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Only a Dream?

(Dreams, Intuition) Permanent link

Only a Dream?
By Yvonne P. Gleason



“Anything of importance that will ever happen to you will be previewed in a dream.” — Awakening Your Psychic Powers: An Edgar Cayce Guide
by Henry Reed PhD.

One night when I was a child, I had a vivid dream that shook me to my bones. In this dream, my dad died in a car accident while driving to work. When I woke up, the dream seemed so real that I believed it.


Dreamer blog 11-2014


The next morning at the breakfast table, while Dad was still upstairs, I told my mom about the dream. I told her that I didn’t want Dad to go to work. I thought if he did, he might die.


My mom said, “Oh honey, it was just a bad dream. Don’t tell your father. It’ll only upset him.”


“If it was just a dream, why can’t I tell him?” I asked


“Your father has enough pressure at work and he really doesn’t need to hear negative things right now.”


I persisted. “But Mom, I really think I should tell him. Please?”


“No. Please, honey, don’t upset him with this. Promise me.”


I didn’t want to upset my dad. Besides, Mom was always right about things. She was probably right about this too. Maybe I was getting worked up for nothing. It probably was just a bad dream—a nightmare.


“O.K., Mom. I won’t tell him,” I promised.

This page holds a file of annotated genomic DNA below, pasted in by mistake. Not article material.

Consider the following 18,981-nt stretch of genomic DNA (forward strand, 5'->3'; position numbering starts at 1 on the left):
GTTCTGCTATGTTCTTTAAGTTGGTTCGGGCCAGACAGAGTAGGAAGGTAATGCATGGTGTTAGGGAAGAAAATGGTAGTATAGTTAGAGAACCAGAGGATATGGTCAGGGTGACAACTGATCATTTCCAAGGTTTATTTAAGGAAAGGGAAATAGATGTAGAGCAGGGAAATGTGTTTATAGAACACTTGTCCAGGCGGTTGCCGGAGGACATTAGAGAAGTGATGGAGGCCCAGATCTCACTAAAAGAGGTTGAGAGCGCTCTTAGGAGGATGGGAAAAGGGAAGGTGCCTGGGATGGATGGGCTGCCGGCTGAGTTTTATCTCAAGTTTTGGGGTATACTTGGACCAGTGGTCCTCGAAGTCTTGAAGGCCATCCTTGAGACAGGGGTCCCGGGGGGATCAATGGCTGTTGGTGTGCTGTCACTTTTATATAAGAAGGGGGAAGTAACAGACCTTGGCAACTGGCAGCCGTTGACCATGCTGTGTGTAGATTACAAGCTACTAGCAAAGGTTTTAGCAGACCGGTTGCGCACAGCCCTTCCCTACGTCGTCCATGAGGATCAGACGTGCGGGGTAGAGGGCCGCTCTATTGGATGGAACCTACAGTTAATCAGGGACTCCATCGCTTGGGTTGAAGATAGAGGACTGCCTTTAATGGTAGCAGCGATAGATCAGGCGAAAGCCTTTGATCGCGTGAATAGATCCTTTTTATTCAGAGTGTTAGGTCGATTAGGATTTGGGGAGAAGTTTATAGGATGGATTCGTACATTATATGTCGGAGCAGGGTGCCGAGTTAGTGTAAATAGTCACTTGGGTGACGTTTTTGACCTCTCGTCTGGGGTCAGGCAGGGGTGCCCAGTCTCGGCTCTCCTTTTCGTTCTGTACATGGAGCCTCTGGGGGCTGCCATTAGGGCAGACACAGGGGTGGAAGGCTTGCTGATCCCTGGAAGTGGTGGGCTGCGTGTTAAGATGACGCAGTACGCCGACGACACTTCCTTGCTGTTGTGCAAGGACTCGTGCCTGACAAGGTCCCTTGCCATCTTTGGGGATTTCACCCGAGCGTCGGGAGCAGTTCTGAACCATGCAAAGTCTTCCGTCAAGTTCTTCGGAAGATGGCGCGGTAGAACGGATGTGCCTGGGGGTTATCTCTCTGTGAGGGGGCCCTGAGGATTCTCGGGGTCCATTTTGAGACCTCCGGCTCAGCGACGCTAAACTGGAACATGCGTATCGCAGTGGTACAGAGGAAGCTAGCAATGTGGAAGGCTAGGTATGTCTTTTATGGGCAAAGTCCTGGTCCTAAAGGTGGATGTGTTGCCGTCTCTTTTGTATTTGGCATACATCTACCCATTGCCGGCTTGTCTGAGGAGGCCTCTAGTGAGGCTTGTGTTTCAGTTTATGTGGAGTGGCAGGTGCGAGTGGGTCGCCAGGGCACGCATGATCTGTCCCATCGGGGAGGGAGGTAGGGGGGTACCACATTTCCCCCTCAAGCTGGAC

I let go of the issue and dug into my cereal. As Dad made his way out the door, I said, “I love you, Dad.”


He winked at me and said, “I love you too, Golden-girl,” just like always.


I grabbed my books and walked to school. By lunch, I’d forgotten about the dream.


Later that night I sat down to the dinner table as usual. My mom had dinner ready to serve, but Dad wasn’t home yet. Six-thirty came and went. Still no Dad.


I looked at the painting of Mary Poppins on the wall across from the table. It was bought after Mom had taken me to see the movie Mary Poppins years ago. I loved the movie because Mary Poppins helped Mr. Banks get closer to his children, Jane and Michael. It wasn’t until Jane and Michael wrote the want-ad for a nanny that Mary Poppins showed up and changed everything.


I didn’t need Mary Poppins, because my dad was always here for me at six o’clock sharp. It was a familiar routine to give him a big hug when he came home.


But tonight he wasn’t here. The tick-tick of the clock began to sound louder and slower than usual. Every second turned into an eternity.


Finally Mom picked up the phone and dialed the office. “An hour ago? Are you sure? Okay. Thank you.”